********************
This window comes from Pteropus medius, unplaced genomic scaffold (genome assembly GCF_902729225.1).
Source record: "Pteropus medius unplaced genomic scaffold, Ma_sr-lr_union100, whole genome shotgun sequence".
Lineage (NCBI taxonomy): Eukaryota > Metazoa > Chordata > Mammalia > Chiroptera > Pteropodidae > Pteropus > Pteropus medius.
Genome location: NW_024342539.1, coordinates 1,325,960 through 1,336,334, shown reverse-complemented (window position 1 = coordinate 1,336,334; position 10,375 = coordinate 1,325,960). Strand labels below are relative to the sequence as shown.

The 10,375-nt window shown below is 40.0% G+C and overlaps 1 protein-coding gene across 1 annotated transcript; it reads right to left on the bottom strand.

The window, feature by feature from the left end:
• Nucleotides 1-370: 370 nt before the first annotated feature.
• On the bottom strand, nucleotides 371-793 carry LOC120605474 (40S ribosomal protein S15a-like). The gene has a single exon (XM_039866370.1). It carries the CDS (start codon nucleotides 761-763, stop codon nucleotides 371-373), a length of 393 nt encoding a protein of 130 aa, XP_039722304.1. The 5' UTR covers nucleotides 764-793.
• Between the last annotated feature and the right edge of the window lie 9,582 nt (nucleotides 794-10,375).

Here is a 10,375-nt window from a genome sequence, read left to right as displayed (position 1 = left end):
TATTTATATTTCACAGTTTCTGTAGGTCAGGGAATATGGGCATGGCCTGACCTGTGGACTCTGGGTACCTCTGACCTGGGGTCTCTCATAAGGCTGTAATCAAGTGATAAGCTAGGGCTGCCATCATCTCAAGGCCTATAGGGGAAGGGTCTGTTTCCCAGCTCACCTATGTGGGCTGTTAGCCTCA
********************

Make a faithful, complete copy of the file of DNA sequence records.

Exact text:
This window comes from Pteropus medius, unplaced genomic scaffold (genome assembly GCF_902729225.1).
Source record: "Pteropus medius unplaced genomic scaffold, Ma_sr-lr_union100, whole genome shotgun sequence".
Lineage (NCBI taxonomy): Eukaryota > Metazoa > Chordata > Mammalia > Chiroptera > Pteropodidae > Pteropus > Pteropus medius.
Genome location: NW_024342539.1, coordinates 1,325,960 through 1,336,334, shown reverse-complemented (window position 1 = coordinate 1,336,334; position 10,375 = coordinate 1,325,960). Strand labels below are relative to the sequence as shown.

The 10,375-nt window shown below is 40.0% G+C and overlaps 1 protein-coding gene across 1 annotated transcript; it reads right to left on the bottom strand.

The window, feature by feature from the left end:
• Nucleotides 1-370: 370 nt before the first annotated feature.
• On the bottom strand, nucleotides 371-793 carry LOC120605474 (40S ribosomal protein S15a-like). The gene has a single exon (XM_039866370.1). It carries the CDS (start codon nucleotides 761-763, stop codon nucleotides 371-373), a length of 393 nt encoding a protein of 130 aa, XP_039722304.1. The 5' UTR covers nucleotides 764-793.
• Between the last annotated feature and the right edge of the window lie 9,582 nt (nucleotides 794-10,375).

Here is a 10,375-nt window from a genome sequence, read left to right as displayed (position 1 = left end):
TATTTATATTTCACAGTTTCTGTAGGTCAGGGAATATGGGCATGGCCTGACCTGTGGACTCTGGGTACCTCTGACCTGGGGTCTCTCATAAGGCTGTAATCAAGTGATAAGCTAGGGCTGCCATCATCTCAAGGCCTATAGGGGAAGGGTCTGTTTCCCAGCTCACCTATGTGGGCTGTTAGCCTCA